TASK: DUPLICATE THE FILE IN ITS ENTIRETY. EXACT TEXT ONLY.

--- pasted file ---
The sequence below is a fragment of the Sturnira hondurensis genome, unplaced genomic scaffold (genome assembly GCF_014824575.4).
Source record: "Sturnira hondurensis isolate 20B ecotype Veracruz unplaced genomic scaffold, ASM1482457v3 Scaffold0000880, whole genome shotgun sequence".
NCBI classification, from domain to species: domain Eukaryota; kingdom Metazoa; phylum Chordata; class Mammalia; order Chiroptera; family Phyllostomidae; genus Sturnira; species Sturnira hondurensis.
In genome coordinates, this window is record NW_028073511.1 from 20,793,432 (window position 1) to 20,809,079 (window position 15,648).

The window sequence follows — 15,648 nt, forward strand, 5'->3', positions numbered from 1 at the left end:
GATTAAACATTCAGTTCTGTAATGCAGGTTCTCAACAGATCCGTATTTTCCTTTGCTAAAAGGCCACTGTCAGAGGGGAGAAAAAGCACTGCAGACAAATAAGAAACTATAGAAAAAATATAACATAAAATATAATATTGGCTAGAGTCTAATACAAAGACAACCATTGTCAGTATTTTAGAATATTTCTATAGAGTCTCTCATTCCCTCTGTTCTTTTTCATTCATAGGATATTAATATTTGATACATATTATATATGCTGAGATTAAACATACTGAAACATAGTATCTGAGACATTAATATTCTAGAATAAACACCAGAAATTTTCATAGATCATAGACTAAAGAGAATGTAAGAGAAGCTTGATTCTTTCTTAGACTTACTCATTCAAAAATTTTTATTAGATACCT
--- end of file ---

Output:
The sequence below is a fragment of the Sturnira hondurensis genome, unplaced genomic scaffold (genome assembly GCF_014824575.4).
Source record: "Sturnira hondurensis isolate 20B ecotype Veracruz unplaced genomic scaffold, ASM1482457v3 Scaffold0000880, whole genome shotgun sequence".
NCBI classification, from domain to species: domain Eukaryota; kingdom Metazoa; phylum Chordata; class Mammalia; order Chiroptera; family Phyllostomidae; genus Sturnira; species Sturnira hondurensis.
In genome coordinates, this window is record NW_028073511.1 from 20,793,432 (window position 1) to 20,809,079 (window position 15,648).

The window sequence follows — 15,648 nt, forward strand, 5'->3', positions numbered from 1 at the left end:
GATTAAACATTCAGTTCTGTAATGCAGGTTCTCAACAGATCCGTATTTTCCTTTGCTAAAAGGCCACTGTCAGAGGGGAGAAAAAGCACTGCAGACAAATAAGAAACTATAGAAAAAATATAACATAAAATATAATATTGGCTAGAGTCTAATACAAAGACAACCATTGTCAGTATTTTAGAATATTTCTATAGAGTCTCTCATTCCCTCTGTTCTTTTTCATTCATAGGATATTAATATTTGATACATATTATATATGCTGAGATTAAACATACTGAAACATAGTATCTGAGACATTAATATTCTAGAATAAACACCAGAAATTTTCATAGATCATAGACTAAAGAGAATGTAAGAGAAGCTTGATTCTTTCTTAGACTTACTCATTCAAAAATTTTTATTAGATACCT